Human skull evolved along with two-legged walking, study confirms
The evolution of bipedalism in fossil humans can be detected using a key feature of the skull—a claim that was previously contested but now has been further validated by researchers at Stony Brook University and The University of Texas at Austin.
|The evolution of human skull took place along with two-legged walking, researchers have confirmed |
Controversy has centered on the association between a forward-shifted foramen magnum and bipedalism since 1925, when Raymond Dart discussed it in his description of "Taung child," a 2.8 million-year-old fossil skull of the extinct South African species Australopithecus africanus. A study published last year by Aidan Ruth and colleagues continued to stir up the controversy when they offered additional criticisms of the idea.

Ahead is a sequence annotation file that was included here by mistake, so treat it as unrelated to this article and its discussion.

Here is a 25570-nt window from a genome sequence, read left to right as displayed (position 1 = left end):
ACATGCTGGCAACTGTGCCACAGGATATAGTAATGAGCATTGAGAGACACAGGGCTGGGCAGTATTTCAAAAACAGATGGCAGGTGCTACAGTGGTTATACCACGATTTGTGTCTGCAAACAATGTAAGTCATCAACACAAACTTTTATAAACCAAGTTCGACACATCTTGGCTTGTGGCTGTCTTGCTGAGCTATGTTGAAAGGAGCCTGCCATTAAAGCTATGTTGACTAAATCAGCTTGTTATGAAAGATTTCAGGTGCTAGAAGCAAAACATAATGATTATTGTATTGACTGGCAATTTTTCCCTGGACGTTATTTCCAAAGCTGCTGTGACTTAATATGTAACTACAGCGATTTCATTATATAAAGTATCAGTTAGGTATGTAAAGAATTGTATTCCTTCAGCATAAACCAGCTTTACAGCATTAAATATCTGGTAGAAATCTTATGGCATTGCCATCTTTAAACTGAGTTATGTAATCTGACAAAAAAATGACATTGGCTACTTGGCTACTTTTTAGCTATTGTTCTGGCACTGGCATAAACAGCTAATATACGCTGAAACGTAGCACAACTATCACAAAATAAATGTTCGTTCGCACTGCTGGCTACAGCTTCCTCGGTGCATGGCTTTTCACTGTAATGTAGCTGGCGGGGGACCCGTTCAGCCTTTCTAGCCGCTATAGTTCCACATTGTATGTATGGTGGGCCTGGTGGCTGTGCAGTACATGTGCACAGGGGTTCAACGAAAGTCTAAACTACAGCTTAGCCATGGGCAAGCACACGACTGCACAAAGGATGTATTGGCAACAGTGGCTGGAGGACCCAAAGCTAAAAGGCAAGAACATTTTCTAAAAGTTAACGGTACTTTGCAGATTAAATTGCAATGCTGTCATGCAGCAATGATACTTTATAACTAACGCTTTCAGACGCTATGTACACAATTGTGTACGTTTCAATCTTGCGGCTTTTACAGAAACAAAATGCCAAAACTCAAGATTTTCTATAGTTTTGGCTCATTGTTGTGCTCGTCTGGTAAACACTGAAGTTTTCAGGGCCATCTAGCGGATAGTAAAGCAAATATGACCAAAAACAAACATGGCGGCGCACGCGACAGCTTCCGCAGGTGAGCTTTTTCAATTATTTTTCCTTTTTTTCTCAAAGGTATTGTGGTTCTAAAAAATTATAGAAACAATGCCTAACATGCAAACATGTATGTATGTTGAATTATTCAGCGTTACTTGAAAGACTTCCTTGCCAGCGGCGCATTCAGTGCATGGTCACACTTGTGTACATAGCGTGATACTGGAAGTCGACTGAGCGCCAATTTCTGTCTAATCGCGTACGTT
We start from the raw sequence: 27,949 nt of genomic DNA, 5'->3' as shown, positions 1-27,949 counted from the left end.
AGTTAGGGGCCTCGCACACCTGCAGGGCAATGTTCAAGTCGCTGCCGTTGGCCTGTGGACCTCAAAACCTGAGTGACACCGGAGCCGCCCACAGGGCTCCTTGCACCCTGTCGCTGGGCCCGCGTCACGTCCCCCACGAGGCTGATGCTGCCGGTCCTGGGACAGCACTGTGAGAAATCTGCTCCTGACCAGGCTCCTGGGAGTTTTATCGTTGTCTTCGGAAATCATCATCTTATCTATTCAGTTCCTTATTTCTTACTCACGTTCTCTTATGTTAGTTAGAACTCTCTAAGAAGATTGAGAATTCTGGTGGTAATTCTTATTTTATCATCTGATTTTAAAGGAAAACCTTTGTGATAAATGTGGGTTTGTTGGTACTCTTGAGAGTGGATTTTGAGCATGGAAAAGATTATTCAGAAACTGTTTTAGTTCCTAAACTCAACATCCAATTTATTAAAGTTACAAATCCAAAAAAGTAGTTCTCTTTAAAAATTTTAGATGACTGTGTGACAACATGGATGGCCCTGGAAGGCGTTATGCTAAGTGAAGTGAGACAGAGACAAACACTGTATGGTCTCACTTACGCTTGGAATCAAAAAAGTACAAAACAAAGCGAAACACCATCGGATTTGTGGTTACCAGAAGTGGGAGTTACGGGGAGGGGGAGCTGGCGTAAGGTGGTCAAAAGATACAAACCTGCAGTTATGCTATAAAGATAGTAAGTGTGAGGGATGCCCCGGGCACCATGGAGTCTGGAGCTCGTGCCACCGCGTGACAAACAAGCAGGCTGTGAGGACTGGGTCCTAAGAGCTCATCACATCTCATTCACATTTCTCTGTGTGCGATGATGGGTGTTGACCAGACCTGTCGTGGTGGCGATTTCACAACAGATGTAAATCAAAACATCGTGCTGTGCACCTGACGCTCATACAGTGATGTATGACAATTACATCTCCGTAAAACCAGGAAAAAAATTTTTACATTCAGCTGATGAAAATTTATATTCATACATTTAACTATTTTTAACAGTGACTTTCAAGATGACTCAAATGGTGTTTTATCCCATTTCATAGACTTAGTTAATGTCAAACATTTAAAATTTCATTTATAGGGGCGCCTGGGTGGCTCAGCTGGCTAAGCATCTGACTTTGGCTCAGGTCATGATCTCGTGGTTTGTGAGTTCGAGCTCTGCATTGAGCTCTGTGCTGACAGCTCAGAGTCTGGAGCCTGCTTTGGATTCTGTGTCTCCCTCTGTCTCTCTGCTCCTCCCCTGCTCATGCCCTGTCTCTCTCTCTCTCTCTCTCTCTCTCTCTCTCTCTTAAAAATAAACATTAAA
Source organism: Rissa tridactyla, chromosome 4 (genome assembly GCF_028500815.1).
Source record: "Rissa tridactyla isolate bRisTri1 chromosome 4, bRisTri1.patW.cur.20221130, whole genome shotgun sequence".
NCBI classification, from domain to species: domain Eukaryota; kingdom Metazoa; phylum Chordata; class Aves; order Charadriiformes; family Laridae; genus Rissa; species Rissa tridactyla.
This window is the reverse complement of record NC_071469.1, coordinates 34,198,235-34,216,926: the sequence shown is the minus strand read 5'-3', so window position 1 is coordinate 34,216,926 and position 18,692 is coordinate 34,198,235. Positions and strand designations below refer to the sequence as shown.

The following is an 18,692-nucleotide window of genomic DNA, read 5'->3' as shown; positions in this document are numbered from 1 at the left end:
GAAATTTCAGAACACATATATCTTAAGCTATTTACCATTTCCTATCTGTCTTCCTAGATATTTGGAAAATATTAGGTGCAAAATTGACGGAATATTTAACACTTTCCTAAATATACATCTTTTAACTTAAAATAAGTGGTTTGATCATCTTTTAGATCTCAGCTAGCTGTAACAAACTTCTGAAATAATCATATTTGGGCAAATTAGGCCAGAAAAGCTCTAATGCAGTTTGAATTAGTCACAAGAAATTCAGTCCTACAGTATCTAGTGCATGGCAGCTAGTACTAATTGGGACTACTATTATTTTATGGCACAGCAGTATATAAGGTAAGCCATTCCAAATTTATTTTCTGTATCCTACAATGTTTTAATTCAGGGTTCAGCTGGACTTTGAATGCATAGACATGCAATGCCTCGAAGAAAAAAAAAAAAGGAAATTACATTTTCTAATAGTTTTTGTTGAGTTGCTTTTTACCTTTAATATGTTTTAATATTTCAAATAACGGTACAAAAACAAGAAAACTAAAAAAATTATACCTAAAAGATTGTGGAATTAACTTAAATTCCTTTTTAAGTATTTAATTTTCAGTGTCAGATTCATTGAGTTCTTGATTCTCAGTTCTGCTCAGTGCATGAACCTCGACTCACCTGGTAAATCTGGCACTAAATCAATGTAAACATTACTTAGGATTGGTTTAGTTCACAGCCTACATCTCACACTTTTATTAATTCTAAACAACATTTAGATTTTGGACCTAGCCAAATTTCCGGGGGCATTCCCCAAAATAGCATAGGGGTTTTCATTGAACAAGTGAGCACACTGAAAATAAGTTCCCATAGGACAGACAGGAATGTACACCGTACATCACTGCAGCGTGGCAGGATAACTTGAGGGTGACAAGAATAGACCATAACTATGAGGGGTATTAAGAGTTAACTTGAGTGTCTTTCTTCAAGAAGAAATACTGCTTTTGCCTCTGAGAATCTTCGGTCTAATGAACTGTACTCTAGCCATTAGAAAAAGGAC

of the positioning of the foramen magnum in a bipedal springhare (left)
and its closest quadrupedal relative,|
the scaly-tailed squirrel (right) [Credit: Russo and Kirk, Journal of Human Evolution]
|Comparison of the skeletons of three bipedal mammals: an Egyptian jerboa, an eastern gray kangaroo and a human |
[Credit: University of Texas at Austin]
To make their case, Russo and Kirk compared the position and orientation of the foramen magnum in 77 mammal species including marsupials, rodents and primates. Their findings indicate that bipedal mammals such as humans, kangaroos, springhares and jerboas have a more forward-positioned foramen magnum than their quadrupedal close relatives.
"We've now shown that the foramen magnum is forward-shifted across multiple bipedal mammalian clades using multiple metrics from the skull, which I think is convincing evidence that we're capturing a real phenomenon," Russo said.
Additionally, the study identifies specific measurements that can be applied to future research to map out the evolution of bipedalism. "Other researchers should feel confident in making use of our data to interpret the human fossil record," Russo said.
Source: University of Texas at Austin [March 17, 2017]